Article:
Mandeville, LA – by Father John Hardon, S.J.
“The opening of the “Hail Mary” as the greeting of the angel to our Lady, and that is the object of this meditation. We can never penetrate too deeply to understand what the angel meant when he greeted her with this angelic salutation.
First then, the narrative. St. Luke tells us that what he is writing is just after he narrates the visit of the angel Gabriel to Zachary. The two visitations, angelic to Zachary and angelic to Mary, one after the other. We continue. Luke tells us that when Elizabeth was in her sixth month, notice God waited six months. After six months, the same archangel was sent by God to a town of Galilee named Nazareth, to a virgin betrothed to a man named Joseph of the house of David.
St. Luke, as we know, is the historian among the evangelists. A medical doctor by profession, he was precise, detailed. As soon as he arrived, he was addressed our Lady and said: “Hail, Ave, full of grace, gratia plena, the Lord is with thee, Dominus tecum, blessed art thou among women, benedicta tu in mulieribus.” Each of these four parts of the angelic greeting has been acclaimed in, I dare say, thousands of volumes over the centuries.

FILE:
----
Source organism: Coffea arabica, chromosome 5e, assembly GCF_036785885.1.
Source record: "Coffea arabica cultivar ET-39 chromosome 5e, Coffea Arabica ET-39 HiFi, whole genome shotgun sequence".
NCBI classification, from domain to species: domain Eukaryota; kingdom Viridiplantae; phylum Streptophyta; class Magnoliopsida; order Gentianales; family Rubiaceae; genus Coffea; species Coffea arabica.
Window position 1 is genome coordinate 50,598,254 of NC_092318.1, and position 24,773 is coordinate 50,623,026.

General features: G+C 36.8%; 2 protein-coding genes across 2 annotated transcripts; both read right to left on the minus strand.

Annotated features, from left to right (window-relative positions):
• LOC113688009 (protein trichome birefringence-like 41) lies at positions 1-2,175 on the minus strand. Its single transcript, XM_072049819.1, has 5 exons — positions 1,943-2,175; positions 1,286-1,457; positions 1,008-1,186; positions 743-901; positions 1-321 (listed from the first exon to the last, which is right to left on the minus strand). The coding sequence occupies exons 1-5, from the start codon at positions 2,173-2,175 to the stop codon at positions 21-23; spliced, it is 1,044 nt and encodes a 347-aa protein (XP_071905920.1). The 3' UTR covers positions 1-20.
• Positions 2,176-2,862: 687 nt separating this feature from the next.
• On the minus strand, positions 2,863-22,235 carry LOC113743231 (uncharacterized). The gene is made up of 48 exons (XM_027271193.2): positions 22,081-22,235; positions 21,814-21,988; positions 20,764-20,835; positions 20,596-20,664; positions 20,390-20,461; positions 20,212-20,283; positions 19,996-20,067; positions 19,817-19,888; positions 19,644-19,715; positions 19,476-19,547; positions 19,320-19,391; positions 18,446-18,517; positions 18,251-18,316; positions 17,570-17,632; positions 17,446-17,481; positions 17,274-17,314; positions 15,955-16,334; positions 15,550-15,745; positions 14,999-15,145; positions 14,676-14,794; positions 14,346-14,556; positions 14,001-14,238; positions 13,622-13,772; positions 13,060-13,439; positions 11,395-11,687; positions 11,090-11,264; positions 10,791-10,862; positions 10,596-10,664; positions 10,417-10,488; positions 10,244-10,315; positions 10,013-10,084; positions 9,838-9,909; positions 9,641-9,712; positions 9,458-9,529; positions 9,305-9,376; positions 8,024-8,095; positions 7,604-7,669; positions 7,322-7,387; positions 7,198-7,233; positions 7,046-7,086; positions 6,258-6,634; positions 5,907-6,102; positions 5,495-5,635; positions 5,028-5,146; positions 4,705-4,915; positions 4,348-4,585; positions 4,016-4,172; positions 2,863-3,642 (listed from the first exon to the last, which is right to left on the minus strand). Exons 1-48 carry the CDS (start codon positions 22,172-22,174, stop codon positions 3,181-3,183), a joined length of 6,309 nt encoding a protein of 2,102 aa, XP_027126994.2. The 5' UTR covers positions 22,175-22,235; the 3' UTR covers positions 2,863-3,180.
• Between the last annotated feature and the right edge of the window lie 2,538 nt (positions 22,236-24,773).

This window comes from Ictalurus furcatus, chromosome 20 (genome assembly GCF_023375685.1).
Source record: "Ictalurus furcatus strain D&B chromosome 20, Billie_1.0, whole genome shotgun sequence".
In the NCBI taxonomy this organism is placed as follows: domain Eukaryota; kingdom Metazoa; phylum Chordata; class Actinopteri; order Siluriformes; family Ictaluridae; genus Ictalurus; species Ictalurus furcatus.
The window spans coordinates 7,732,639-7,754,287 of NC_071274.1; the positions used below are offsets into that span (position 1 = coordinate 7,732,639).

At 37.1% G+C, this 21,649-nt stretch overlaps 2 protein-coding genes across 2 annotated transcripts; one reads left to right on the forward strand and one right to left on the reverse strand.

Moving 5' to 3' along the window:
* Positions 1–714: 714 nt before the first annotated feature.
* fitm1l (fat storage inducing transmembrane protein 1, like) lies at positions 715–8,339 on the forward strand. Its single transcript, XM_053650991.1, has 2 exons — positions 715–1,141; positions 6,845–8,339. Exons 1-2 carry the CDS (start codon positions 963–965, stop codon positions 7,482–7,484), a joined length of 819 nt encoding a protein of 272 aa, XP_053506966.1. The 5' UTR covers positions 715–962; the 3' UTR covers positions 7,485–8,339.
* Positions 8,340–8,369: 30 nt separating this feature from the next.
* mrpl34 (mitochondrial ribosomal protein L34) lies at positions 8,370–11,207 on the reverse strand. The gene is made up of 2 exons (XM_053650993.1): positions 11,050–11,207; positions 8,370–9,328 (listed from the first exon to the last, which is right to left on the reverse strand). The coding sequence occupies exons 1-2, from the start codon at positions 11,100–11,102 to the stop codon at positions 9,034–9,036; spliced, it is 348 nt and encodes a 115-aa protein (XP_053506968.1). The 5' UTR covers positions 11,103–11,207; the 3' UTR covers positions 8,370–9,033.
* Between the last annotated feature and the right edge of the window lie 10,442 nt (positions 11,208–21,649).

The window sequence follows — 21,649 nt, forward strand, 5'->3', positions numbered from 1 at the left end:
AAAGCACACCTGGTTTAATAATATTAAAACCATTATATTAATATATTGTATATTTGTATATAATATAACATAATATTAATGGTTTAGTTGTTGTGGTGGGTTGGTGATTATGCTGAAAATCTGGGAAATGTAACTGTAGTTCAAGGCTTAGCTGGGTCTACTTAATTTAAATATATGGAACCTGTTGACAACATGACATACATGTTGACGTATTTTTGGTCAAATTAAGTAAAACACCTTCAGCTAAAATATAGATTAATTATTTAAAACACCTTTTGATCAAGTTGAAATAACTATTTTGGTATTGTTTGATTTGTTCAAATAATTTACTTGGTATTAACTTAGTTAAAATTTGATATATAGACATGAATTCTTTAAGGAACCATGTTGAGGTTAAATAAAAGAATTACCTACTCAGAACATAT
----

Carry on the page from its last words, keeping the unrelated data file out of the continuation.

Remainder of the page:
We increase the fervor and the value of our prayers, that is what the Church tells us, here in the Ave Maria, by growing in the understanding of what we are saying. Our wills are blind faculties. We must be informed, they must be educated by the mind. The will loves only in so far as it understands. That is why, following the directives of my father and guide, St. Ignatius, who tells us individually and orders us as teachers to explain the meaning of the prayers we say, here of the Ave Maria.”
The opening words of the angel’s greeting of Mary is not really a greeting. Ave is no mere ‘hello’ or ‘good morning’ or ‘how are you’. As we know from Sacred Scripture as a form of salutation, it is a prelude of respect. It is an introduction to a solemn mission from God. It is an expression of profound reverence, reverence by an angel of God to the one who was to become the mother of God.
Consequently, this Ave of the angel was the way God wanted His messenger to introduce himself to the most holy human person that God ever made, and whom He has chosen to become the mother of her Creator.
What should this mean to us? The angel’s Ave should mean that we are to dispose ourselves everytime we pray. What a difference between, as we say, praying and praying by making ourselves first, aware of the one to whom and with whom we are praying. What an important, not recommendation, injunction. Never start your prayers before placing yourself in the presence of the one to whom and with whom you are going to pray. In God’s presence always, here, in the presence of God’s mother. So far the opening words of the angelic salutation. – Father John Hardon, S.J.